ESA’s ɸ-lab and UNICEF join hands to overcome from environmental challenge

ESA’s ɸ-lab and UNICEF join hands to overcome from environmental challenge

SHARE
On 10 October 2018, Yei, River Yei State, South Sudan. Students at Kinji Primary School are studying the banners with information about Ebola Virus Disease. Information banners is one of UNICEF’s Ebola prevention activities in Yei, which is one of the high at risk areas in South Sudan. 

USA: ESA’s ɸ-lab and UNICEF are soon going to work together to reap the benefits of earth observation with the help of digital technology in order to reach out the most vulnerable parts of Earth.

At the ESA’s ɸ-week event, Manuel Garcia-Herranz from UNICEF Innovation highlighted the critical problem of growing population and poverty which is leading to greater urbanization and increasing risk of climate change, especially in poorer parts of the world.

To handle such challenges efficiently, UNICEF Innovation is looking to take advantage of technologies such as blockchain, artificial intelligence, deep learning and Big Data along with earth observation.

Also another aspect that would help to overcome these challenges is by investing in better and faster data collection. New methods of collecting Big Data and real-time information will lead to better analytics. Using these technologies, organizations like UNICEF will get a better overview of the needs of vulnerable populations and where best to invest resources.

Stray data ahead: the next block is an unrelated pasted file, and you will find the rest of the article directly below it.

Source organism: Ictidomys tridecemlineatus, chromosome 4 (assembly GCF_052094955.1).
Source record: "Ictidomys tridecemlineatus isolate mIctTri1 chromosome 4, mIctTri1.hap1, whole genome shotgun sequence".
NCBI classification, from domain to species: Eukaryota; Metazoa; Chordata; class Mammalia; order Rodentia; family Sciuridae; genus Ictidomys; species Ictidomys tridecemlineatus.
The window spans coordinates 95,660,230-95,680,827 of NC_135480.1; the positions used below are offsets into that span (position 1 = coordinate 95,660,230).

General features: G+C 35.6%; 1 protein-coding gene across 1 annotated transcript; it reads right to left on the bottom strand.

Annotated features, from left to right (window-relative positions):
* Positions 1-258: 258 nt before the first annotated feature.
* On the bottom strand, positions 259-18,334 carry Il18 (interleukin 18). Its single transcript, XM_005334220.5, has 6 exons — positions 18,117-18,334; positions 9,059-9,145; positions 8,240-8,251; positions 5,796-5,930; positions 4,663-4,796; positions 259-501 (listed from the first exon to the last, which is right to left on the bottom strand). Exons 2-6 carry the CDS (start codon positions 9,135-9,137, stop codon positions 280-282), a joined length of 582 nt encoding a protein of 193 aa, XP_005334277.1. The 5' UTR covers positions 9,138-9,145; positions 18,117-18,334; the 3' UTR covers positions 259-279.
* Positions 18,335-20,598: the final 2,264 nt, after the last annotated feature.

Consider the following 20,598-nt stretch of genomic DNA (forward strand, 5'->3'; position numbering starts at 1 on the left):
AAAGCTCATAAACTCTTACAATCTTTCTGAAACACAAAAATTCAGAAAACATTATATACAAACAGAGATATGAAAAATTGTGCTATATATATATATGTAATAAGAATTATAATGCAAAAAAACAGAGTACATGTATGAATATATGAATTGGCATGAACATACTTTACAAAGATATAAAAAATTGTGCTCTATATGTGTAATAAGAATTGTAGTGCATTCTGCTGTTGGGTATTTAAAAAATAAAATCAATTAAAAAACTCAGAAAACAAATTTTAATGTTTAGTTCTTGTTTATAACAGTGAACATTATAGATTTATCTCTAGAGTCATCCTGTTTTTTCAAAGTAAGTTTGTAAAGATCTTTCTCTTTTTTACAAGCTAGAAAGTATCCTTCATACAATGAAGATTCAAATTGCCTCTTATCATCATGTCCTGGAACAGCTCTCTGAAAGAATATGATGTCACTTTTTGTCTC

Stressing on the need to have better collaboration between businesses, governments and other organizations, Dr. Garcia-Herranz said, “Data captures many different aspects of human behavior, mobility and environmental patterns. Working together with the tech sector, governments and other organizations we can use data to shape responses to disasters, epidemics and other challenges.n”

Giving an example of the importance of digitized information,  Dr. Garcia-Herranz further said that people travel more, epidemics can easily turn into pandemics. The Ebola outbreak in 2014–15 is a clear example where the virus reached Monrovia, the capital of Liberia, and Freetown, the capital of Sierra Leone, and even Europe and the US.

“Ebola is essentially a disease that starts in forested areas. We are currently fighting an outbreak in the Democratic Republic of Congo, but it is getting dangerously close to neighboring countries. While the country is making enormous efforts to digitize information, the fact is there are very few data in places like this,” adds Dr. Garcia-Herran.